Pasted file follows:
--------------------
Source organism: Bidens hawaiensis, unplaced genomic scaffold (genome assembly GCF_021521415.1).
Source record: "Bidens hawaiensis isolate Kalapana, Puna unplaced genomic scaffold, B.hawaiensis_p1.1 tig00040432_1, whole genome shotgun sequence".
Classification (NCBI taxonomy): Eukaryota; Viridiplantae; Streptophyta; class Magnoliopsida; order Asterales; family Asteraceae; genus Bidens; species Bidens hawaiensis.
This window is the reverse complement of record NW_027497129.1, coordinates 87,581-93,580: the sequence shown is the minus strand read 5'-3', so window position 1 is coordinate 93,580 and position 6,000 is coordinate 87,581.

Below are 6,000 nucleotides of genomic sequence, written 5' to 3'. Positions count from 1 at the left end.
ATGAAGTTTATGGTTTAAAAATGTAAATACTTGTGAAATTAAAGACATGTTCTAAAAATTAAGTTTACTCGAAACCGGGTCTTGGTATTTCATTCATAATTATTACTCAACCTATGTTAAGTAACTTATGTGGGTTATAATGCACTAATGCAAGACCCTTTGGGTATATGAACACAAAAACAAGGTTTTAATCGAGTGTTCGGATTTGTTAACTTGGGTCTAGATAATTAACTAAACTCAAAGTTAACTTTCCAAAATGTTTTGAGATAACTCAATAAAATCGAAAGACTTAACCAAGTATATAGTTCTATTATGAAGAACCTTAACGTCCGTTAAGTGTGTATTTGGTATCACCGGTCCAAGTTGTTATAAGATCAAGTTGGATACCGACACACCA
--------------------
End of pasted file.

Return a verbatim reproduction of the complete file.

Source organism: Bidens hawaiensis, unplaced genomic scaffold (genome assembly GCF_021521415.1).
Source record: "Bidens hawaiensis isolate Kalapana, Puna unplaced genomic scaffold, B.hawaiensis_p1.1 tig00040432_1, whole genome shotgun sequence".
Classification (NCBI taxonomy): Eukaryota; Viridiplantae; Streptophyta; class Magnoliopsida; order Asterales; family Asteraceae; genus Bidens; species Bidens hawaiensis.
This window is the reverse complement of record NW_027497129.1, coordinates 87,581-93,580: the sequence shown is the minus strand read 5'-3', so window position 1 is coordinate 93,580 and position 6,000 is coordinate 87,581.

Below are 6,000 nucleotides of genomic sequence, written 5' to 3'. Positions count from 1 at the left end.
ATGAAGTTTATGGTTTAAAAATGTAAATACTTGTGAAATTAAAGACATGTTCTAAAAATTAAGTTTACTCGAAACCGGGTCTTGGTATTTCATTCATAATTATTACTCAACCTATGTTAAGTAACTTATGTGGGTTATAATGCACTAATGCAAGACCCTTTGGGTATATGAACACAAAAACAAGGTTTTAATCGAGTGTTCGGATTTGTTAACTTGGGTCTAGATAATTAACTAAACTCAAAGTTAACTTTCCAAAATGTTTTGAGATAACTCAATAAAATCGAAAGACTTAACCAAGTATATAGTTCTATTATGAAGAACCTTAACGTCCGTTAAGTGTGTATTTGGTATCACCGGTCCAAGTTGTTATAAGATCAAGTTGGATACCGACACACCA